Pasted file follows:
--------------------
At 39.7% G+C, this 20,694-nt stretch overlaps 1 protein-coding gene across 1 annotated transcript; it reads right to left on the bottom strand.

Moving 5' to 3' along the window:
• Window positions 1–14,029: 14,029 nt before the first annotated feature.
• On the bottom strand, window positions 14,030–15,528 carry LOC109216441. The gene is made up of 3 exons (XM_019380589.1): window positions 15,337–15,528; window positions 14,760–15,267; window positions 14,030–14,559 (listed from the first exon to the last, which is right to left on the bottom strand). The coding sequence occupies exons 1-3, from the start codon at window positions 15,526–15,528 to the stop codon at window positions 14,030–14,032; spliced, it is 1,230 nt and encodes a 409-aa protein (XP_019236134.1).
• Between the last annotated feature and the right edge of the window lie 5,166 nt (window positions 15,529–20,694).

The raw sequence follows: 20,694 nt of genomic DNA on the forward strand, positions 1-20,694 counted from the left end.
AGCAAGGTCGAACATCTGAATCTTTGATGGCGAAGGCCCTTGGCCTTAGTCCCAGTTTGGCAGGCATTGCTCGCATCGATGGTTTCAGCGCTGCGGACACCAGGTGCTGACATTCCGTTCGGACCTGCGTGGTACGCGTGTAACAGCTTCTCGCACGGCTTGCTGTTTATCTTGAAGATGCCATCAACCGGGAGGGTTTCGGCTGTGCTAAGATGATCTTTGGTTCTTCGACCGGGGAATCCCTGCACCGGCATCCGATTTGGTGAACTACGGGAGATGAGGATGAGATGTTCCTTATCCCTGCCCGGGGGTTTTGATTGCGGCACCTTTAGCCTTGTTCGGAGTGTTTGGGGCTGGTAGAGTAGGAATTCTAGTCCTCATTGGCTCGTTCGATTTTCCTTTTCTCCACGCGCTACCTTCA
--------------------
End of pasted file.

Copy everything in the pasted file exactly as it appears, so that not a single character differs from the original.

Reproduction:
At 39.7% G+C, this 20,694-nt stretch overlaps 1 protein-coding gene across 1 annotated transcript; it reads right to left on the bottom strand.

Moving 5' to 3' along the window:
• Window positions 1–14,029: 14,029 nt before the first annotated feature.
• On the bottom strand, window positions 14,030–15,528 carry LOC109216441. The gene is made up of 3 exons (XM_019380589.1): window positions 15,337–15,528; window positions 14,760–15,267; window positions 14,030–14,559 (listed from the first exon to the last, which is right to left on the bottom strand). The coding sequence occupies exons 1-3, from the start codon at window positions 15,526–15,528 to the stop codon at window positions 14,030–14,032; spliced, it is 1,230 nt and encodes a 409-aa protein (XP_019236134.1).
• Between the last annotated feature and the right edge of the window lie 5,166 nt (window positions 15,529–20,694).

The raw sequence follows: 20,694 nt of genomic DNA on the forward strand, positions 1-20,694 counted from the left end.
AGCAAGGTCGAACATCTGAATCTTTGATGGCGAAGGCCCTTGGCCTTAGTCCCAGTTTGGCAGGCATTGCTCGCATCGATGGTTTCAGCGCTGCGGACACCAGGTGCTGACATTCCGTTCGGACCTGCGTGGTACGCGTGTAACAGCTTCTCGCACGGCTTGCTGTTTATCTTGAAGATGCCATCAACCGGGAGGGTTTCGGCTGTGCTAAGATGATCTTTGGTTCTTCGACCGGGGAATCCCTGCACCGGCATCCGATTTGGTGAACTACGGGAGATGAGGATGAGATGTTCCTTATCCCTGCCCGGGGGTTTTGATTGCGGCACCTTTAGCCTTGTTCGGAGTGTTTGGGGCTGGTAGAGTAGGAATTCTAGTCCTCATTGGCTCGTTCGATTTTCCTTTTCTCCACGCGCTACCTTCA